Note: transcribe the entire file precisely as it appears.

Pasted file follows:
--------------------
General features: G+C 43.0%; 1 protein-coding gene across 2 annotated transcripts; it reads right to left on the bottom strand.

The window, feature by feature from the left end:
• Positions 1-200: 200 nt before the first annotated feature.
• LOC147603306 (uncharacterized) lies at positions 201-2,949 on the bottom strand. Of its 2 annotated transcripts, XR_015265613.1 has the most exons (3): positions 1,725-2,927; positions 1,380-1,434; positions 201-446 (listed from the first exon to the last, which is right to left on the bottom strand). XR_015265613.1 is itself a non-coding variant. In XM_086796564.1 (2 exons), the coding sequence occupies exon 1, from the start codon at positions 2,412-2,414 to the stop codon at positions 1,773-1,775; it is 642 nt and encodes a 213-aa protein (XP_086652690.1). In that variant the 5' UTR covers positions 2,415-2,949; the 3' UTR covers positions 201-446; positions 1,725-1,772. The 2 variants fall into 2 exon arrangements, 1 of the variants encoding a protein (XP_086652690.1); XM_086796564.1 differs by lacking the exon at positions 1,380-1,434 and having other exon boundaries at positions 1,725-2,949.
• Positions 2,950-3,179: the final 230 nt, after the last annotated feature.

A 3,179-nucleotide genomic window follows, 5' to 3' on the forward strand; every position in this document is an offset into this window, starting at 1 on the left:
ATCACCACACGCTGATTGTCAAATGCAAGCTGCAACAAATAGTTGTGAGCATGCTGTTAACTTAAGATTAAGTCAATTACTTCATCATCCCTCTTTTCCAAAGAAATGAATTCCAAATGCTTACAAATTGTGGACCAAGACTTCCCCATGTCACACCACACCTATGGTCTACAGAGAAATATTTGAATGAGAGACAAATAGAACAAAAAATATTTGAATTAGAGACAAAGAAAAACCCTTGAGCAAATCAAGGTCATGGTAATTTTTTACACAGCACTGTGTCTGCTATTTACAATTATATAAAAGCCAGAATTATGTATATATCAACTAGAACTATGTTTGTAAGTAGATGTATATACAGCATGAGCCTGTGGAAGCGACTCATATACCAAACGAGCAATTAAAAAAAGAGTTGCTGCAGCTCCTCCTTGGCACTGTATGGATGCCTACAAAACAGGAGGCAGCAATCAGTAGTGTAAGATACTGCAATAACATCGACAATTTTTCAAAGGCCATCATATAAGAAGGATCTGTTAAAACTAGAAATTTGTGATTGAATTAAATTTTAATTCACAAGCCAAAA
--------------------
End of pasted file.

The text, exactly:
General features: G+C 43.0%; 1 protein-coding gene across 2 annotated transcripts; it reads right to left on the bottom strand.

The window, feature by feature from the left end:
• Positions 1-200: 200 nt before the first annotated feature.
• LOC147603306 (uncharacterized) lies at positions 201-2,949 on the bottom strand. Of its 2 annotated transcripts, XR_015265613.1 has the most exons (3): positions 1,725-2,927; positions 1,380-1,434; positions 201-446 (listed from the first exon to the last, which is right to left on the bottom strand). XR_015265613.1 is itself a non-coding variant. In XM_086796564.1 (2 exons), the coding sequence occupies exon 1, from the start codon at positions 2,412-2,414 to the stop codon at positions 1,773-1,775; it is 642 nt and encodes a 213-aa protein (XP_086652690.1). In that variant the 5' UTR covers positions 2,415-2,949; the 3' UTR covers positions 201-446; positions 1,725-1,772. The 2 variants fall into 2 exon arrangements, 1 of the variants encoding a protein (XP_086652690.1); XM_086796564.1 differs by lacking the exon at positions 1,380-1,434 and having other exon boundaries at positions 1,725-2,949.
• Positions 2,950-3,179: the final 230 nt, after the last annotated feature.

A 3,179-nucleotide genomic window follows, 5' to 3' on the forward strand; every position in this document is an offset into this window, starting at 1 on the left:
ATCACCACACGCTGATTGTCAAATGCAAGCTGCAACAAATAGTTGTGAGCATGCTGTTAACTTAAGATTAAGTCAATTACTTCATCATCCCTCTTTTCCAAAGAAATGAATTCCAAATGCTTACAAATTGTGGACCAAGACTTCCCCATGTCACACCACACCTATGGTCTACAGAGAAATATTTGAATGAGAGACAAATAGAACAAAAAATATTTGAATTAGAGACAAAGAAAAACCCTTGAGCAAATCAAGGTCATGGTAATTTTTTACACAGCACTGTGTCTGCTATTTACAATTATATAAAAGCCAGAATTATGTATATATCAACTAGAACTATGTTTGTAAGTAGATGTATATACAGCATGAGCCTGTGGAAGCGACTCATATACCAAACGAGCAATTAAAAAAAGAGTTGCTGCAGCTCCTCCTTGGCACTGTATGGATGCCTACAAAACAGGAGGCAGCAATCAGTAGTGTAAGATACTGCAATAACATCGACAATTTTTCAAAGGCCATCATATAAGAAGGATCTGTTAAAACTAGAAATTTGTGATTGAATTAAATTTTAATTCACAAGCCAAAA